Legal Deposit and E-Publications

Thanks to Susan Hurst of the Defence Research and Development Library of DND Ottawa for volunteering to write a summary of the Legal Deposit and E-pubs session at LAC last week.


On January 16, 2007, I was fortunate to attend the CASLIS-sponsored presentation on Legal Deposit and e-Publications at Library and Archives Canada. Speaker John Stegenga, Manager of Legal Deposit at LAC, spent about one hour providing an overview of legal deposit regulations related to internet publications and other LAC initiatives in this area.

The first step in complying with legal deposit is to understand what constitutes a publication. As someone responsible for intranet content, I was happy to learn that intranets are not subject to legal deposit! Rather, the focus in on the internet and John had some guidance. Interestingly, he said that they have a concept of a pub. that is conservative but is expected to widen over time. He talked about several attributes of pubs that can be subject to legal deposit, importantly that it must be something that is available to the general public. Exceptions to legal deposit are fairly well-defined and the audience was given a copy of the regulations. On the issue of formats, the key point for me was that we don’t know how long digital formats will be supported by technology, so it is important to archive more than one format and to remove any barriers to accessing e-pubs (ex. encryption) before deposit.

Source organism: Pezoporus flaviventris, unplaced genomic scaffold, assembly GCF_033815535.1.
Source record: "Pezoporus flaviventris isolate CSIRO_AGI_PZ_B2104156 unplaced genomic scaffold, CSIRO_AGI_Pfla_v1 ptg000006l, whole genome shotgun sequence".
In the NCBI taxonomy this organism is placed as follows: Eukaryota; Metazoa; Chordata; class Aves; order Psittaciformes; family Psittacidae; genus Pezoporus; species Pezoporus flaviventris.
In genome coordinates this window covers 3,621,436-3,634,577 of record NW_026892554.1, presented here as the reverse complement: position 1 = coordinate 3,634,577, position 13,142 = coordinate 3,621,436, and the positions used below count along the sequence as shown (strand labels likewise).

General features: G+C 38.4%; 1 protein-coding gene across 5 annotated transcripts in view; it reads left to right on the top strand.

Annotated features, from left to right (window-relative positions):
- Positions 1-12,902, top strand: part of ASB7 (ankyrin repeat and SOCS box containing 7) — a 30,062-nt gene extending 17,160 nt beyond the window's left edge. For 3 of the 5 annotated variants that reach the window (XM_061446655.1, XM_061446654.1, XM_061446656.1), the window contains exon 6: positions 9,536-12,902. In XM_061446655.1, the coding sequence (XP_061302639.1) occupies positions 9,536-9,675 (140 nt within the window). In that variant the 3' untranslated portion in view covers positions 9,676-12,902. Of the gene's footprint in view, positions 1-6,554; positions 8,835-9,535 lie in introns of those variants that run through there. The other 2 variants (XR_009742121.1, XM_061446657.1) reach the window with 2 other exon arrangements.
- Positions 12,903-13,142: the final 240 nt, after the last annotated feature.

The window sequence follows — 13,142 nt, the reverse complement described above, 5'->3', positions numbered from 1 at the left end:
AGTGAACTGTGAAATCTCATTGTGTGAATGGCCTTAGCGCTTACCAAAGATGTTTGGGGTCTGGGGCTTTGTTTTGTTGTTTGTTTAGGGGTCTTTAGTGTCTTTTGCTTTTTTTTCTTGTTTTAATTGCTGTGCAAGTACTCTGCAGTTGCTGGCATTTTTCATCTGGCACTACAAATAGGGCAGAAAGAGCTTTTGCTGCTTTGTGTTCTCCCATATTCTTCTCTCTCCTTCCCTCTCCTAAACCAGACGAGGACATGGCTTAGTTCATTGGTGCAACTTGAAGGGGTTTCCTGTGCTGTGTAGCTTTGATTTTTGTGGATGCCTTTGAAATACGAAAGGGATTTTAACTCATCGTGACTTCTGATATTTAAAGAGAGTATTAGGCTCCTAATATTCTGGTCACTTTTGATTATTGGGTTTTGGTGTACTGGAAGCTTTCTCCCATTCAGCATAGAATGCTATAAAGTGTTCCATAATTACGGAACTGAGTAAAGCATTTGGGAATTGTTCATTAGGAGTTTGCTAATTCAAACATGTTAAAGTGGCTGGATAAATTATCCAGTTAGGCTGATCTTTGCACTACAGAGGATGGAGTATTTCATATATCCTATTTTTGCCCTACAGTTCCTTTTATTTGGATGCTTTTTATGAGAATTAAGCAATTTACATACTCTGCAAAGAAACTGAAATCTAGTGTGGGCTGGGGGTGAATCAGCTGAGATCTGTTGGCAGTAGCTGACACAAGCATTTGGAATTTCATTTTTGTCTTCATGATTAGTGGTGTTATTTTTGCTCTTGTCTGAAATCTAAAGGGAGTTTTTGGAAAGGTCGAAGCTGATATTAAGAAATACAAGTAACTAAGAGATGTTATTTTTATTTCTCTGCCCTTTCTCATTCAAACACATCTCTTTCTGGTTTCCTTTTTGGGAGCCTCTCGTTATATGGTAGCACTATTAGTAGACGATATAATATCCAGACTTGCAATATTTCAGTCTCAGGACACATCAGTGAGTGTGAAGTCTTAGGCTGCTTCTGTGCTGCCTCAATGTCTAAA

I found a highlight to be LAC’s Web harvesting initiative. LAC has taken “snapshots” of GC Web sites to capture all of the content on a given day and they have “parked” this content for now. I think this initiative would be worthy of a separate presentation.

If you are somewhat uneasy about interpreting and applying legal deposit within your organization (like me), John gave me the impression that it’s OK. Legal deposit of e-pubs is murky territory. John’s message was “come and talk to us.” I think this collaboration will bode well for librarians, authors, publishers, communications and Web publishing experts. It’s a challenge to preserve Canada’s e-pubs, but there were more than 100 people at this event so I think we are interested and we are up for it!

Susan Hurst
Chief, Library Services
DRDC Ottawa

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